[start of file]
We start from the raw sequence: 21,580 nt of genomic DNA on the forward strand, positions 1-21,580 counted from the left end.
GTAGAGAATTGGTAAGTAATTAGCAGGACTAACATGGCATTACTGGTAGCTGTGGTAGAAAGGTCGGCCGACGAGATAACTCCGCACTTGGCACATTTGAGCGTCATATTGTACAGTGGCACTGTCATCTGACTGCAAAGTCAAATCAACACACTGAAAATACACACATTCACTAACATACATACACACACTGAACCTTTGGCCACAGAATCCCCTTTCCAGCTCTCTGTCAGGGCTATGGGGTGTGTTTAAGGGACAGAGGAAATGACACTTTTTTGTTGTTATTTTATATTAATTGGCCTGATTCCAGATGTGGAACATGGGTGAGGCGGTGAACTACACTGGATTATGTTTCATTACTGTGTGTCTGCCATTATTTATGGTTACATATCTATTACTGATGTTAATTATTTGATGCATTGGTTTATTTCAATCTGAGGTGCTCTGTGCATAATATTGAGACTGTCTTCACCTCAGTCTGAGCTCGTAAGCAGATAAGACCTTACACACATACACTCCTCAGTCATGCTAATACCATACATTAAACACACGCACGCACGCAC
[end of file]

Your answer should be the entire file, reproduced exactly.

We start from the raw sequence: 21,580 nt of genomic DNA on the forward strand, positions 1-21,580 counted from the left end.
GTAGAGAATTGGTAAGTAATTAGCAGGACTAACATGGCATTACTGGTAGCTGTGGTAGAAAGGTCGGCCGACGAGATAACTCCGCACTTGGCACATTTGAGCGTCATATTGTACAGTGGCACTGTCATCTGACTGCAAAGTCAAATCAACACACTGAAAATACACACATTCACTAACATACATACACACACTGAACCTTTGGCCACAGAATCCCCTTTCCAGCTCTCTGTCAGGGCTATGGGGTGTGTTTAAGGGACAGAGGAAATGACACTTTTTTGTTGTTATTTTATATTAATTGGCCTGATTCCAGATGTGGAACATGGGTGAGGCGGTGAACTACACTGGATTATGTTTCATTACTGTGTGTCTGCCATTATTTATGGTTACATATCTATTACTGATGTTAATTATTTGATGCATTGGTTTATTTCAATCTGAGGTGCTCTGTGCATAATATTGAGACTGTCTTCACCTCAGTCTGAGCTCGTAAGCAGATAAGACCTTACACACATACACTCCTCAGTCATGCTAATACCATACATTAAACACACGCACGCACGCAC